Monday, 1 May 2017

09:09 – It was 60.9F (16C) when I took Colin out at 0650 this morning, gray, drizzling, and windy. We’ve had another 0.4″ (1 cm) of rain since yesterday evening. Up here, April showers bring May showers. Of course, we live in a rain forest, almost literally. If we head half an hour or so down the road towards Boone, we’re literally in a temperate rain forest. Sparta averages something like 56 inches (1.4+ meters) of rainfall per year. Another 4 inches or so and we’d qualify as a literal rain forest.

Barbara is off to the gym this morning, followed by various volunteer stuff. She’ll return home sometime this afternoon. As soon as I post this, I’ll make up a pot of white rice. We’re having beef fried rice for dinner tonight.

Frances and Al left Winston early yesterday to head up here, arriving about 0900. They spent most of the day working in the garden with Barbara. Al re-tilled the garden patch with our rototiller and then ran over it again with his small cultivator. They planted a lot of different stuff, including green beans, tomatoes, peas, a couple kinds of squash, cantelopes, a row of potatoes. and so on.

What they didn’t plant was some of the stuff we’d tried last year and found didn’t do very well in the garden. Our broccoli grew last year, but something ate it. So this year Barbara is planting broccoli, lettuce, and several other things in pots and grow bags up on our back deck to keep them away from the deer and other vegetable-ivorous fauna that munched them last year.


I got an interesting email yesterday from a long-time reader who tells me that I’ve been wrong all these years about Mormon food storage recommendations. The LDS Church recommends only 3 months’ food storage, says he, and he offers a Wikipedia link as evidence.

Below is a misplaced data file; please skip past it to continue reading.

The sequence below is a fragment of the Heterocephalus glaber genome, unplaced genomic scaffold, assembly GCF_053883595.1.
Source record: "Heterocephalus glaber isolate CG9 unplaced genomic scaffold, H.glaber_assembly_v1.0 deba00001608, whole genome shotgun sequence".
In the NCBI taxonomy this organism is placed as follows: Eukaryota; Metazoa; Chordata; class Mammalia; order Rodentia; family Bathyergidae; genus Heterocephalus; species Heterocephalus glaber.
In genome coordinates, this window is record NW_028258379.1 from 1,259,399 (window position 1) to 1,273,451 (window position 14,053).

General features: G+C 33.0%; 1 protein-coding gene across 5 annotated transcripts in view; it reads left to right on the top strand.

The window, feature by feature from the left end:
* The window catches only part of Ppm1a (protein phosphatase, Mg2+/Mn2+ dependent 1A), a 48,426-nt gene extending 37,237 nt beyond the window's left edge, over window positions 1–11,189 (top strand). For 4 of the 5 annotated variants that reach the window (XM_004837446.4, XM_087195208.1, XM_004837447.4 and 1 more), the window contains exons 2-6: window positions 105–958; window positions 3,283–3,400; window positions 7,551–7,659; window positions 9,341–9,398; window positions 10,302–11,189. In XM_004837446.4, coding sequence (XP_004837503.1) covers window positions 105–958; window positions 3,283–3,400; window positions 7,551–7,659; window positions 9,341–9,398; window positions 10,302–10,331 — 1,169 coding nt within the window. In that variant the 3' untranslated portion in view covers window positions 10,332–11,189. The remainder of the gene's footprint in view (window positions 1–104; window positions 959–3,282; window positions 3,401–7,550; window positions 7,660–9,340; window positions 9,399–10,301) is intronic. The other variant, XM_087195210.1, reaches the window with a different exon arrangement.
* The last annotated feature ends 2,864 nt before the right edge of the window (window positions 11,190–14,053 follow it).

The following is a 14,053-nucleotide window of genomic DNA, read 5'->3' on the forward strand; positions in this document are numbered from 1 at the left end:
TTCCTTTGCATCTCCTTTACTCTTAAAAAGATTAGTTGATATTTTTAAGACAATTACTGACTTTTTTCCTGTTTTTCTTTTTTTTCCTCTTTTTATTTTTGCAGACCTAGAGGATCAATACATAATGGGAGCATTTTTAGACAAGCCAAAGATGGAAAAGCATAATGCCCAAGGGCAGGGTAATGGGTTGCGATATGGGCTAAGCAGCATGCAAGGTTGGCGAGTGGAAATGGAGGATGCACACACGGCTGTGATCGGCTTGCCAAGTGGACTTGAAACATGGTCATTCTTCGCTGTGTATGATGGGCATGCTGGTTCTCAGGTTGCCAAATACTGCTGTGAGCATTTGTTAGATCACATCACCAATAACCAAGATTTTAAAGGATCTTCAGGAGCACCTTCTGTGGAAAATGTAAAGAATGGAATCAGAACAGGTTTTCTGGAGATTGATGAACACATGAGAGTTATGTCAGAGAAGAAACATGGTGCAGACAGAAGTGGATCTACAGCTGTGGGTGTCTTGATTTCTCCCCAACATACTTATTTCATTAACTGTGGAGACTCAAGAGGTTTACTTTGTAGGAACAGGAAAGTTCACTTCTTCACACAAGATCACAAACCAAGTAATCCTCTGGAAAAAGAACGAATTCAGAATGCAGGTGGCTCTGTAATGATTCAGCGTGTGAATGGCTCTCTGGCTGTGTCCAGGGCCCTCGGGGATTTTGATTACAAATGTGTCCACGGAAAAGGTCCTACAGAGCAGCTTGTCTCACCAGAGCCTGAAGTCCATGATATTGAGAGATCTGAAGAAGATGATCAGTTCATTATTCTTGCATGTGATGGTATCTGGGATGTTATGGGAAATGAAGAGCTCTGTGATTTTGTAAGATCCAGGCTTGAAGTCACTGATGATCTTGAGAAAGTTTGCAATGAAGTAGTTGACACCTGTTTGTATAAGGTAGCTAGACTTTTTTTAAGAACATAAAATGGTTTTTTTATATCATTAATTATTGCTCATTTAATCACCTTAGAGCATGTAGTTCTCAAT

Wikipedia is wrong, as it so often is. Until the late 19th or early 20th century, the LDS Church recommended its members store seven years’ worth of food and other supplies. In the early 20th century, they reduced that to two years, and by the mid-20th century they reduced it to one. In the last decade or two, they started explicitly recommending members keep a 3-month supply of the foods they ate regularly, supplemented by additional LTS foods such as wheat, beans, honey or sugar, oil, and so on.

Without doing an exhaustive check of LDS literature, I’m not entirely sure of how much of that LTS food they recommend, but my impression is that they leave that decision to members. The main issue is that the LDS Church operates world-wide, and in some countries it’s illegal to “hoard” food.

I think that although the LDS Church is no longer explicit about how much food to store, members in the US who store food generally go with the one-year recommendation. That, incidentally, is only maybe 6% to 10% of LDS members in the US; despite the popular impression, most LDS members, particularly those who live outside Utah and the rest of the majority-LDS areas, do not follow Church recommendations on food storage. The average LDS member probably keeps a lot more food on hand than the average non-LDS member, but probably not even three months’ worth let alone a year’s worth or more.

I correspond with a lot of Mormons, and they probably average a year’s worth or more, but my correspondents are self-selecting so of course they skew more prepperish than the average LDS member. In fact, more than a few of them keep two years’ worth or more on hand because that’s what their parents, grandparents, and great-grandparents did.